by Brittany Carter
Benedictine University offered a chance for College of Science students to conduct research in China. Dr. Cheryl Heinz, Director of Center for Teaching and Learning Excellence, and Dr. Steven Day, Assistant Professor of Foreign Languages, selected five students to join them in Beijing for a month to conduct research on both pollination and pollinators.
These students will have the opportunity to travel with all expenses covered due to a grant from the ASIANetwork-Freeman Student Faculty Fellows Program that will help sponsor the trip to Beijing, China for our faculty and students. Students Elizabeth Do, Bichnu Le, Firdous Moin, Kyle Turcic, and Sivaranjini Velanthottukoottale will be a part of the Insect Pollinators in China: Survey of the Main Characters and Exploration of Floral Cues. Each student will gather research on a different pollinator such as the genus Apis (honey bee), non-Apis bees (bumble bees and solitary bees), butterflies and moths, and flies and beetles.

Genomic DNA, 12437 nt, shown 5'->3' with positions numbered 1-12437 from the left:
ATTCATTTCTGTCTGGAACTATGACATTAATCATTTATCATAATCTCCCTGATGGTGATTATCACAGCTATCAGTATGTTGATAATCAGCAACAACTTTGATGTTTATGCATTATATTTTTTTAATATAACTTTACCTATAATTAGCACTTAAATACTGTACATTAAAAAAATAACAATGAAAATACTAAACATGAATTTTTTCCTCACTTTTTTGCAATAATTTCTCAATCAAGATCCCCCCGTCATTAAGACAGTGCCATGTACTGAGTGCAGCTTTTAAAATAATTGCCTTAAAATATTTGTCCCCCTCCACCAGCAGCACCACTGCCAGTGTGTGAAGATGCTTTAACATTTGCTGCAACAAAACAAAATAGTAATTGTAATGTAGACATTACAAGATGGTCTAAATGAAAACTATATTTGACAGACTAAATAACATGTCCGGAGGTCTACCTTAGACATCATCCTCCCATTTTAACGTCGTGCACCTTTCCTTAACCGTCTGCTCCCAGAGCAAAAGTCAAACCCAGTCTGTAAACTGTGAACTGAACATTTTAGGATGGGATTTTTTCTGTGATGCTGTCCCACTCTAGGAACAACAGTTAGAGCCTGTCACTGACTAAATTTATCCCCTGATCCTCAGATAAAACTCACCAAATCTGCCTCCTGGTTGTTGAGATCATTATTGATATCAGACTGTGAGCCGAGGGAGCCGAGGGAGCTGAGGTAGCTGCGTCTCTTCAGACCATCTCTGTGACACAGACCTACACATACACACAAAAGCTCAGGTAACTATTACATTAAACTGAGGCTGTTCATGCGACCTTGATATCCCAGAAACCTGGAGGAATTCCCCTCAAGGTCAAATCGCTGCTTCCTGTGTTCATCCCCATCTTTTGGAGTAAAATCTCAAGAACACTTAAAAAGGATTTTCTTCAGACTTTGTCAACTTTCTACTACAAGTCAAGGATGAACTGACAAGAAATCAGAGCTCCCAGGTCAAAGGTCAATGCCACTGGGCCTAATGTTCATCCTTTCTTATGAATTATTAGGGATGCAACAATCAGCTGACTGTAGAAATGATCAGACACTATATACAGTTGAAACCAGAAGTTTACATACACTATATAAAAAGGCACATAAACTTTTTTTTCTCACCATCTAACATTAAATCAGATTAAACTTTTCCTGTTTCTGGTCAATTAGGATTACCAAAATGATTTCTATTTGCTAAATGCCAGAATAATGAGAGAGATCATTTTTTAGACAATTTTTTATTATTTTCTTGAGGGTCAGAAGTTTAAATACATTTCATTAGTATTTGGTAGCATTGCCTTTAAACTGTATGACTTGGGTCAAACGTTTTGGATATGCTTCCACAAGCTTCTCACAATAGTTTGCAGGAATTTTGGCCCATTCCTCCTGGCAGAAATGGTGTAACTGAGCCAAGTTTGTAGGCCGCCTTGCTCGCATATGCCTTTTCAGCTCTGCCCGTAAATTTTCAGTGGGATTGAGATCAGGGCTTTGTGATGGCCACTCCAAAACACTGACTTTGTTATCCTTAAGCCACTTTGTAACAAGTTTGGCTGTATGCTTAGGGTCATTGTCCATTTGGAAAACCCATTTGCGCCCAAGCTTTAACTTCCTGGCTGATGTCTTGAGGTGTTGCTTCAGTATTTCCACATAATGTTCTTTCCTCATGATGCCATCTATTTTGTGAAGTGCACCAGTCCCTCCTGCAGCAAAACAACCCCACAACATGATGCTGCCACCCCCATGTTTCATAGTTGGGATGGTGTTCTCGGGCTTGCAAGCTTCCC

The students chosen were highly recommended and are science majors. It was required that the students chosen were science major due to the research that would be conducted. Both Heinz and Day will examine the research collected by Benedictine students, and the student collaborators will produce a significant article for a major publication. The students also plan to blog in order to keep local students up-to-date with their research conducted and results found. They plan to present their findings to the Benedictine University community and conferences in the Chicago area as well.
This will be the second time Benedictine has had the opportunity to take students to China to conduct a study such as this. Day has previously chosen two students in the past to take advantage of an opportunity offered by a similar grant. Heinz and Day have to continuously apply for grants as they are not offered every semester. They are working on making this opportunity available every semester, as they are aware that a chance such as this is life-changing for students.